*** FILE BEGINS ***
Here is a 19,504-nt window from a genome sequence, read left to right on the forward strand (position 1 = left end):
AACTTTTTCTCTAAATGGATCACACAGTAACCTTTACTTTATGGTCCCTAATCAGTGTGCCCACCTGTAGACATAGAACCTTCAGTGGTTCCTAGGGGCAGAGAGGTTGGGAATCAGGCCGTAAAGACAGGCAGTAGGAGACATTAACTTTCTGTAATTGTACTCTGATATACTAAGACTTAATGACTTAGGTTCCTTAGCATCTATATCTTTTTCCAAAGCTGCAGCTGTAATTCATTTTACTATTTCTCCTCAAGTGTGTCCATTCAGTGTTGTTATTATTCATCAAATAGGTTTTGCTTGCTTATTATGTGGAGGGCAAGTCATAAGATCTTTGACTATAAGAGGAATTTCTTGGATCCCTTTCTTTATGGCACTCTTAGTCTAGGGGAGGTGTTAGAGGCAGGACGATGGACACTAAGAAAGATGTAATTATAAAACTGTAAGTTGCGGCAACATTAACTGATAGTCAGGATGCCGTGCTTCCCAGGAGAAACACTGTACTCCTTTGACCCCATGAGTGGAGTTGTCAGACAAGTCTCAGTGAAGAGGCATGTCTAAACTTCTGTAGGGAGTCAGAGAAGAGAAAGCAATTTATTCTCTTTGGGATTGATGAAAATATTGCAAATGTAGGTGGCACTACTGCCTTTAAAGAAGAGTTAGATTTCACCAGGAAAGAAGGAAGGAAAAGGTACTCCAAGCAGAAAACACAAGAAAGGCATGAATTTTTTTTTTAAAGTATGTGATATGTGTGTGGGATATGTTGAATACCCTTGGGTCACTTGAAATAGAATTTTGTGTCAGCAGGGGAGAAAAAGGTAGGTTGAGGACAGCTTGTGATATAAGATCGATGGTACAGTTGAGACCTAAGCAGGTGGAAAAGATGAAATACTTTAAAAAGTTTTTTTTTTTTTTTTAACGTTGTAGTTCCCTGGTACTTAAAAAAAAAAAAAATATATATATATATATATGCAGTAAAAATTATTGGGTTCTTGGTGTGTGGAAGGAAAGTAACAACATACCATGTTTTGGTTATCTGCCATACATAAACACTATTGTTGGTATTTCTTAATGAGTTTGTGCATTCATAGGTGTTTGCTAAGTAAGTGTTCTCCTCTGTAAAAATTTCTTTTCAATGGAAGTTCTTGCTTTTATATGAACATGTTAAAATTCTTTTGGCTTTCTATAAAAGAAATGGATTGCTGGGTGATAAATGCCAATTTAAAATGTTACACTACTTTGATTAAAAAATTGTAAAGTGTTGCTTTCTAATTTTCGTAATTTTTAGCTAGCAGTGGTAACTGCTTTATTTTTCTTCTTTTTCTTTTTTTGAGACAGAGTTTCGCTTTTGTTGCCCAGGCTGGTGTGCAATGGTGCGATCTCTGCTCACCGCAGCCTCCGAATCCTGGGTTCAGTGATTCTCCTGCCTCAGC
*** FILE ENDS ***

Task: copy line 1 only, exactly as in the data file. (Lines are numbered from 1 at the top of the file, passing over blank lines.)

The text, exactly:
Here is a 19,504-nt window from a genome sequence, read left to right on the forward strand (position 1 = left end):